Vincent’s ‘Theatre of Nature’.


Detail from a print featured in the first part of Vincent’s Wondertooneel der Nature – Source.
Bert van de Roemer explores the curiosity cabinet of the Dutch collector Levinus Vincent and how the aesthetic drive behind his meticulous ordering of the contents was in essence religious, an attempt to emphasise the wonder of God’s creations by restoring the natural world to its prelapsarian harmony.
The cabinet of curiosities of the collector Levinus Vincent (1658-1727) was known as one of the finest and most remarkable in the Dutch Republic during the late seventeenth and early eighteenth centuries.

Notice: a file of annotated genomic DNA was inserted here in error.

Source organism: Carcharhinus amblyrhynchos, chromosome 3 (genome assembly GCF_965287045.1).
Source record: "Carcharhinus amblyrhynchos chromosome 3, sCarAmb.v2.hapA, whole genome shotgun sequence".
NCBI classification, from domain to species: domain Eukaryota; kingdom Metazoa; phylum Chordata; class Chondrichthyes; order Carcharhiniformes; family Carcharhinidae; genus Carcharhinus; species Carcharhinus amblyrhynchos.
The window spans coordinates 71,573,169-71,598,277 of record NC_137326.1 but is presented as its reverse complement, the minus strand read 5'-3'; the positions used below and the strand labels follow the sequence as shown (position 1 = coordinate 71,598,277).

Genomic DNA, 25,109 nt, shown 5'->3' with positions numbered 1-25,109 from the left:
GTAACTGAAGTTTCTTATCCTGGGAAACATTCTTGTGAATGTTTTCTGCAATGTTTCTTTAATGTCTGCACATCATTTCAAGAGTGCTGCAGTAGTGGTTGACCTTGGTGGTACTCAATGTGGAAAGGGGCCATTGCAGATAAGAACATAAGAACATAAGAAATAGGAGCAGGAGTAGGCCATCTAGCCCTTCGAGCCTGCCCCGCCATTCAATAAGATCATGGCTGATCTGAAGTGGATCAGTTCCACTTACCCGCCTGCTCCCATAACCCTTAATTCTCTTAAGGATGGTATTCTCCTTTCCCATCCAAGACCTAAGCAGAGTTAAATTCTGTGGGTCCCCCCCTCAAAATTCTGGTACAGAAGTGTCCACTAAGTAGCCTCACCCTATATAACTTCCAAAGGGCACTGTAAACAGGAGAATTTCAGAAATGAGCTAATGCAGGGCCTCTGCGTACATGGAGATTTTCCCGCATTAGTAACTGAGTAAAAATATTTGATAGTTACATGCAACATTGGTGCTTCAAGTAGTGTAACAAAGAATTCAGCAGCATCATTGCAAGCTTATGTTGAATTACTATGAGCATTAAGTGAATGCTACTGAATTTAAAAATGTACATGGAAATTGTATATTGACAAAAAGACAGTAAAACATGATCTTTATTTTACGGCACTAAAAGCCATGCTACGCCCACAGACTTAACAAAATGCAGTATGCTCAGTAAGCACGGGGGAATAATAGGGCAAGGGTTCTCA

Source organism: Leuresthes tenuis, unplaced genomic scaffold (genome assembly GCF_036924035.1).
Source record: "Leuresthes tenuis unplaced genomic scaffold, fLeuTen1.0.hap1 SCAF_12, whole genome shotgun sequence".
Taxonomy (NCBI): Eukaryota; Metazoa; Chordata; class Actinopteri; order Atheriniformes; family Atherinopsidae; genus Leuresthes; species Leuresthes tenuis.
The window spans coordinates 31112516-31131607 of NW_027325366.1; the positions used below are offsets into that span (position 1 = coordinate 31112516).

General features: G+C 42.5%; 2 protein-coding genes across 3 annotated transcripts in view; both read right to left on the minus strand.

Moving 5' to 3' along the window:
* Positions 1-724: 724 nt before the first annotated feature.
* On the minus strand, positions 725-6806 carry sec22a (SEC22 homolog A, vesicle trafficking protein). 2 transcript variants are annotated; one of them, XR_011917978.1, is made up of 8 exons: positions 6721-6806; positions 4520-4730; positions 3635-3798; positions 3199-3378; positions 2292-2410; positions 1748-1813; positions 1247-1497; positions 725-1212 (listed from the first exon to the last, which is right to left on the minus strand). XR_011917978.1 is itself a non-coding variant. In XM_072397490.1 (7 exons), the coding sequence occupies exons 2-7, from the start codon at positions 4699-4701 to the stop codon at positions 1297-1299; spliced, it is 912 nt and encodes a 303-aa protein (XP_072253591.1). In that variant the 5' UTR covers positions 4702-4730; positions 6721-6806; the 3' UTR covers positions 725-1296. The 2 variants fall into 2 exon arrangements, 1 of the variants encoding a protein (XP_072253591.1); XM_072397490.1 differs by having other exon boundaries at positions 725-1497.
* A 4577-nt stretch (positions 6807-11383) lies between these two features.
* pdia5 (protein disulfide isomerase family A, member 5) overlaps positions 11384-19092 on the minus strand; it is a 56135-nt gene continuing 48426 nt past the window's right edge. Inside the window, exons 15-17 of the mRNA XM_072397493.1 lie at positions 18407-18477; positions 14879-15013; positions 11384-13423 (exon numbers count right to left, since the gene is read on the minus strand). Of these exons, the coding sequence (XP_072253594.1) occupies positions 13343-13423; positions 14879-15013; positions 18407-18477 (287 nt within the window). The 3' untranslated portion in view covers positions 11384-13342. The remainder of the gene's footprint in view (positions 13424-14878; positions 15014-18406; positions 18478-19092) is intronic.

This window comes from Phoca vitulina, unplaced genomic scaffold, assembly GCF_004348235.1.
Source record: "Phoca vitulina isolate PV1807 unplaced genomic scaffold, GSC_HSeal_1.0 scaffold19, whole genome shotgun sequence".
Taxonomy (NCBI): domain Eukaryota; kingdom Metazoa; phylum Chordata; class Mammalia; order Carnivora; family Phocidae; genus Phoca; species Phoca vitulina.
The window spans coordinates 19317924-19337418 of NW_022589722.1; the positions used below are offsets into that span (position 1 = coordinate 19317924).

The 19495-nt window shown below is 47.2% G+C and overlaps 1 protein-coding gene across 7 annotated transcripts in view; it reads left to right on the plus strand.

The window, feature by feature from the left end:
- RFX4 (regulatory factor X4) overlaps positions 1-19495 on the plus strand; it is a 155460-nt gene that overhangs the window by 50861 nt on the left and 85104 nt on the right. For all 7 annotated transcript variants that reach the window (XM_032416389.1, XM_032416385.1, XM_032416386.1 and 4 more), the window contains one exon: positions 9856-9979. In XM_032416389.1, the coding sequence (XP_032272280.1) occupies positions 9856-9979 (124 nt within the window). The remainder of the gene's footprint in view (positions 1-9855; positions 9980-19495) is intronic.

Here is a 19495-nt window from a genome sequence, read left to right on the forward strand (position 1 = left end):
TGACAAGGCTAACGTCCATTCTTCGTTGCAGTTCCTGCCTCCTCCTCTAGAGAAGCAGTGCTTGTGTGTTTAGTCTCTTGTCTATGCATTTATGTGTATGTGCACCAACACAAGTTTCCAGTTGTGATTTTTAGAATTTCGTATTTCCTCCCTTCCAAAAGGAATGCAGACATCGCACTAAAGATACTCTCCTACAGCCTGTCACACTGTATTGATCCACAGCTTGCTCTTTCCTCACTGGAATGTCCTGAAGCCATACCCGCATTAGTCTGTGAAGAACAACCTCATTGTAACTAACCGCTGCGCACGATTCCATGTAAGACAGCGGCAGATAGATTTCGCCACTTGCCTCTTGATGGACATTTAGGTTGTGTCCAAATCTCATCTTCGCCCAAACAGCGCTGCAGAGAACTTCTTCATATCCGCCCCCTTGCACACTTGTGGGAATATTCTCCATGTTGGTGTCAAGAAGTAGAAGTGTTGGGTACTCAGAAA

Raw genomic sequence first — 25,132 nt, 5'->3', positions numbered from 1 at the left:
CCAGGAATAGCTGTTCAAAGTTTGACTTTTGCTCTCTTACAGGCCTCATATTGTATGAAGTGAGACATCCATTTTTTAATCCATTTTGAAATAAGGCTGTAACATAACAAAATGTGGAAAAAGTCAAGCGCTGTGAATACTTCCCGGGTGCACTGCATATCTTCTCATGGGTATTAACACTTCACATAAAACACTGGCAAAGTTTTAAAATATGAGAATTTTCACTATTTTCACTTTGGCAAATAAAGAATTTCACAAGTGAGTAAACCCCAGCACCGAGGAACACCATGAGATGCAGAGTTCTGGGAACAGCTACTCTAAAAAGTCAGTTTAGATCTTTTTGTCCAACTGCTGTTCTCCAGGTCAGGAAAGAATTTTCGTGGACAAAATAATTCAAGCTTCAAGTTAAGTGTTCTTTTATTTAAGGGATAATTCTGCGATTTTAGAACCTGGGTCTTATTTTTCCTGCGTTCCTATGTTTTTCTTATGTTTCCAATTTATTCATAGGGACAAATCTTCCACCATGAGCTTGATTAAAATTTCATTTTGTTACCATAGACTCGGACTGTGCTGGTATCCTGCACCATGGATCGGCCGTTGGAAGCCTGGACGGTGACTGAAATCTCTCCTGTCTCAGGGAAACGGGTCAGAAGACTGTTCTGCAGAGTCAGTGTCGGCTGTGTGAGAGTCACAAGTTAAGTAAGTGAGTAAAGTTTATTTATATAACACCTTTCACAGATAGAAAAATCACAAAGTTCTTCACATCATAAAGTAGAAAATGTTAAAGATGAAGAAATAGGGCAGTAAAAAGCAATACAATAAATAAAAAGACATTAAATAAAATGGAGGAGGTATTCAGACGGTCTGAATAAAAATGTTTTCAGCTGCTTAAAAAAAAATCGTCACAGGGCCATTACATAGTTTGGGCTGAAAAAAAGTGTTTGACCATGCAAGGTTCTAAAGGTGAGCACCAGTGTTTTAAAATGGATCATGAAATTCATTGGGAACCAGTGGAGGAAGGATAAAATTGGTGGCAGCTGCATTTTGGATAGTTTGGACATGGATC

A visitor once stated that, in the same way that nobody would believe you could visit Rome without seeing the pope, so nobody would believe you‘d visited Amsterdam without seeing Vincent’s collection. Vincent himself called his collection a “Wonder Theatre of Nature” (Wondertooneel der Nature).
14791657490_27557235e3_oDetail from the frontispiece to Vincent’s Wondertooneel der Nature, showing the Explorer having a sneaky peek at what Nature has to offer.
The collection comprised of eight cabinets containing, among other things: 600 phials of animal cadavers in spirits, 288 boxes of indigenous and exotic insects, 32 drawers of shells and crustaceans, 14 drawers of minerals and fossils, and a cabinet with a woodland-like scene created from different kinds of corals and sponges.

Read on further via Redressing the Balance: Levinus Vincent’s Wonder Theatre of Nature | The Public Domain Review.

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